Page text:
6. rBGH: Listed as rBGH

Found in: dairy products, including milk and cheese.

What’s the big deal? rBGH stands for recombinant (genetically modified) bovine (cow) growth hormone. Dairy farmers inject cows with it to stimulate milk production, and it ends up in the milk sold in grocery stores. Research has tied it to prostate, colon and breast cancers.

How to avoid it? Look for milk that says “no rBGH” on the label. Switch to organic milk or raw milk.

7. Monosodium Glutamate (MSG): Listed as Yeast extract, gelatin, textured and hydrolyzed proteins, calcium caseinate, sodium caseinate, and more.

Found in: A wide range of foods including chips, canned soups, salad dressings, fast food, and frozen dinners.

What’s the big deal? MSG can affect the nervous system and make you feel hungrier than you rally are. It may also trigger migraines.

How to avoid it? Read food labels carefully. Even packages that say “no MSG or no MSG added” can sneak the substance in disguised as any of the ingredients above.

8. Sodium: Listed as salt, monosodium glutamate (MSG), baking soda.
Found in: meat, eggs and dairy products. Also found in processed foods like canned soups and frozen dinners.

What’s the big deal? Your sodium count should not exceed 2400 milligrams a day, but some studies how Americans average intake is 3300 mgs a day. Excess sodium can raise blood pressure, which puts extra strain on your heart.

How to avoid it?  Use herbs and spices rather and salt to flavor your food. Go easy on the salt shaker.

9. Omega-6: Listed as: Linoleic acid; sunflower, sesame, corn and soybean oils.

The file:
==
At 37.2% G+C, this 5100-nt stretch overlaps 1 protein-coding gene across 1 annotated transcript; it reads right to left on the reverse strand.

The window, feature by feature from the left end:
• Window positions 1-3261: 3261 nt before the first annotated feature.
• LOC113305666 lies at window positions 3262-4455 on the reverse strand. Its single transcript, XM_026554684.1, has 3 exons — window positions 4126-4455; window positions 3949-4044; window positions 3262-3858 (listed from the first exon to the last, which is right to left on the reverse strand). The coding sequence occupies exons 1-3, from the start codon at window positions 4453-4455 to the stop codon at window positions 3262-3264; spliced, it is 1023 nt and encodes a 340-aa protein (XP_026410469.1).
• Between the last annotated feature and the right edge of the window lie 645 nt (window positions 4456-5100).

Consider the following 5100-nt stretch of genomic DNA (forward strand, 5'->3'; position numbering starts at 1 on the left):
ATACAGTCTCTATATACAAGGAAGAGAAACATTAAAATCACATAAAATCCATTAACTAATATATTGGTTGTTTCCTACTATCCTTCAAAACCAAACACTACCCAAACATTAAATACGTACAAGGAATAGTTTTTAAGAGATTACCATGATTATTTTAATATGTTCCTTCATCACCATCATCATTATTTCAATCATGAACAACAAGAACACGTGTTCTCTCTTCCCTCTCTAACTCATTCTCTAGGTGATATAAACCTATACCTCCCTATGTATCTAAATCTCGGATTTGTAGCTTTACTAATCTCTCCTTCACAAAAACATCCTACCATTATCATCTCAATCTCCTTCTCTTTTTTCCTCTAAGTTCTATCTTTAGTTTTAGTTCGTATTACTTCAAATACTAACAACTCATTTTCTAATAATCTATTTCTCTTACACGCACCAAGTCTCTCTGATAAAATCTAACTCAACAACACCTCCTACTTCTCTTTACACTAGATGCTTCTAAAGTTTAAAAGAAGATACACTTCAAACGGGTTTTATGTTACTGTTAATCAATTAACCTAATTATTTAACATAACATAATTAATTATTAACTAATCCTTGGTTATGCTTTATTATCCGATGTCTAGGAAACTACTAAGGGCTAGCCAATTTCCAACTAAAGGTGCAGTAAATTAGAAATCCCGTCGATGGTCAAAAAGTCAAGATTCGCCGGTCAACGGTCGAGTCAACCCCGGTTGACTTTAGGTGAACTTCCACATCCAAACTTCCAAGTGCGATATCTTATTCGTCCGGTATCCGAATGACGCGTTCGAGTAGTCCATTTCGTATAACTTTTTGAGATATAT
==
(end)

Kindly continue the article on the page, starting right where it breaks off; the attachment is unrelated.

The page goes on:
Found in: frozen and processed foods [CHIPS]

What’s the big deal? Ideally, you should eat three omega-6 fatty acids for every omega-3 fatty acid you eat. But the ratio in most Western diets is between 10:1 and 20:1. Excess intake of omega-6 can raise blood pressure and increase your risk of heart disease.

How to avoid it? Eat fewer processed foods. Eat Omega 3 rich foods like walnuts, fish.

10. Trans Fat: Listed as: partially hydrogenated oil.

Found in: commercial baked goods like crackers and cookies; shortening and margarine.

What’s the big deal? Trans fats temporarily raise bad cholesterol and lower good cholesterol.

How to avoid it? Even foods that claim 0 grams of trans fat on the label can contain it because food manufacturers don’t have to list amounts under 0.5 rams. But eating more than one serving of a food can easily double or triple that half a gram. Read the label to be sure there are not partially hydrogenated oils hiding in the ingredient list.

Offline AllinHisTime

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Re: Decoding Food Labels: Hidden Hazards in Common Foods
« Reply #5 on: January 12, 2009, 12:21:51 PM »
I just got Stevia in the raw at my local grocery.  I was so excited they started carrying Stevia.... until I got home.  The main ingredient is Dextrose and then Stevia extract (Rebiana).  In my gut I knew that dextrose was just some kind of filler, so that meant that it is not really truly just Stevia.  GRRR.

I did a little research about dextrose.  I know it comes from corn (bad) or cornstarch.  What does it do in our bodies and how does it effect us?   Why do they put it in supplements too??
A truth's initial commotion is directly proportional to how deeply the lie was believed...When a well packaged web of lies has been sold gradually to the masses over generations, the truth will seem utterly preposterous and its speaker a raving lunatic.-- Dresden James